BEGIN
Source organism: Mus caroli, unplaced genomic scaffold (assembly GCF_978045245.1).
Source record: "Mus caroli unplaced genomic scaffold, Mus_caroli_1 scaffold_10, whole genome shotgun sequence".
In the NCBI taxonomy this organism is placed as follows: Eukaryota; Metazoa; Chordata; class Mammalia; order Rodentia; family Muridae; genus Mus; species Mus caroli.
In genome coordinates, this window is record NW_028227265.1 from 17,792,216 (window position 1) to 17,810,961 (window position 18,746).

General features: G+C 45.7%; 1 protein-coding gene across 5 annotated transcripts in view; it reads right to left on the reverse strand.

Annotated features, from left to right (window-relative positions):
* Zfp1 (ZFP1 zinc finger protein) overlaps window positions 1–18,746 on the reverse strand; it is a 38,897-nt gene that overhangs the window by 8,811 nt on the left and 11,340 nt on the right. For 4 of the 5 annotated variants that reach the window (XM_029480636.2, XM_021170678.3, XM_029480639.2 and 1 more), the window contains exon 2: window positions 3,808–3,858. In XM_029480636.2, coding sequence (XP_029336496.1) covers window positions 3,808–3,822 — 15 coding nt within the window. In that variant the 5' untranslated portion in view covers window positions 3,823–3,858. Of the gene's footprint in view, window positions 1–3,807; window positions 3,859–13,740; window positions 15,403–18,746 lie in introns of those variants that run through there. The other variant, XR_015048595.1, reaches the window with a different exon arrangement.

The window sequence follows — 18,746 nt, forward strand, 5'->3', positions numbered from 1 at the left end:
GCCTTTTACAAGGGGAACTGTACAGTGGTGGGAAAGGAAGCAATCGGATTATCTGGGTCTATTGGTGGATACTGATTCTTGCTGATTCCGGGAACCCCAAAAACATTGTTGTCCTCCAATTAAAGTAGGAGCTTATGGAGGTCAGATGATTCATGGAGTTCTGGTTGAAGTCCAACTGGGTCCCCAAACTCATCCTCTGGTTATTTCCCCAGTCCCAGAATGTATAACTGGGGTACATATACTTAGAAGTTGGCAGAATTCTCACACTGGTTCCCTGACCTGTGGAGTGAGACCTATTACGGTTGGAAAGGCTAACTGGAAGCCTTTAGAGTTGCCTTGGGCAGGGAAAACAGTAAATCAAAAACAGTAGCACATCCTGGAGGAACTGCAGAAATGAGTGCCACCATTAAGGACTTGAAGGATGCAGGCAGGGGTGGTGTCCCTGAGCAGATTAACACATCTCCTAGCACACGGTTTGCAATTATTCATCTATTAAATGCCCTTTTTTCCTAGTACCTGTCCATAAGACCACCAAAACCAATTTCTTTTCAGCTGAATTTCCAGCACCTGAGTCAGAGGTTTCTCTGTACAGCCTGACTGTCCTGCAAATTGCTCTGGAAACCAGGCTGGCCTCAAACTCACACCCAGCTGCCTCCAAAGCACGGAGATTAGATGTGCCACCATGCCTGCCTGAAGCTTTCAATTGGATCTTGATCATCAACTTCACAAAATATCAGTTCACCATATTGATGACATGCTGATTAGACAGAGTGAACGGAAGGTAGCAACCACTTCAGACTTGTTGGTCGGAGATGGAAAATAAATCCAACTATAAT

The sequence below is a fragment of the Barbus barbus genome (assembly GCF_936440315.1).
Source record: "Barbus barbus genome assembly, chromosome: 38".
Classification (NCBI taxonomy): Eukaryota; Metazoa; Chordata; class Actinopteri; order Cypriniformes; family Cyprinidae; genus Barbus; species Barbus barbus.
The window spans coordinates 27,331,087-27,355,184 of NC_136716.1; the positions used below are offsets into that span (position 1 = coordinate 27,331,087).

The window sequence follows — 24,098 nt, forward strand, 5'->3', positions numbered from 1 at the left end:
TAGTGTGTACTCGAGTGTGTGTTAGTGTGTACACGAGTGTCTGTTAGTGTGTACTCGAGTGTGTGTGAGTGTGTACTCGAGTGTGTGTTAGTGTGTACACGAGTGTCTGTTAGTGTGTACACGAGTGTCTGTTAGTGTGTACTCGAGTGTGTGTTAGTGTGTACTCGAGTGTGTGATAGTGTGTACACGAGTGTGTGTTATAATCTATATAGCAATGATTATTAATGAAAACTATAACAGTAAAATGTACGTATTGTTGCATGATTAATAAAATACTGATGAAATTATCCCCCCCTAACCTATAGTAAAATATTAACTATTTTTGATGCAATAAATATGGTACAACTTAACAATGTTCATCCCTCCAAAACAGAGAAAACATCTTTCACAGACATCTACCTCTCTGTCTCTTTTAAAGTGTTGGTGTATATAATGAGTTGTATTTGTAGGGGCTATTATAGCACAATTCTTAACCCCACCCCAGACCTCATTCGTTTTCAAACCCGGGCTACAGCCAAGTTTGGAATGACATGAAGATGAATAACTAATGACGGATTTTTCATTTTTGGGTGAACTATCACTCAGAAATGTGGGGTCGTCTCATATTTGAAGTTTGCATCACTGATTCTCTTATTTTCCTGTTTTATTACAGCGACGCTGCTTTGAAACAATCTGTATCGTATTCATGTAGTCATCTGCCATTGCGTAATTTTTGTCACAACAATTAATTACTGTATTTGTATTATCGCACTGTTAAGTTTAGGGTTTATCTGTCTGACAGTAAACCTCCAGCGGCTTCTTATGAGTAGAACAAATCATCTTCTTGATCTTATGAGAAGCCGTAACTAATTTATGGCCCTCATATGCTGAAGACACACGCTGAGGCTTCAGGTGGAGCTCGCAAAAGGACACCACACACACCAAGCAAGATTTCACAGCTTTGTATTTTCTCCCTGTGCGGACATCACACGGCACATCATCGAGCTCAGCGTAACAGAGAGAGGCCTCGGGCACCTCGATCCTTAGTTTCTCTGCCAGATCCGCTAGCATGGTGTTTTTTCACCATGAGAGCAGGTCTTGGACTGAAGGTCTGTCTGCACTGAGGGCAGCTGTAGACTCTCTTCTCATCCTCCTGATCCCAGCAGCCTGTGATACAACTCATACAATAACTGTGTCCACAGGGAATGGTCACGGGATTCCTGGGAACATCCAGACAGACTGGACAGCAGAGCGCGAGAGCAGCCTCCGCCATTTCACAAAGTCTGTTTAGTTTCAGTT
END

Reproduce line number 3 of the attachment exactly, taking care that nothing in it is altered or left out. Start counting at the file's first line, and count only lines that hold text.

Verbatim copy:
In the NCBI taxonomy this organism is placed as follows: Eukaryota; Metazoa; Chordata; class Mammalia; order Rodentia; family Muridae; genus Mus; species Mus caroli.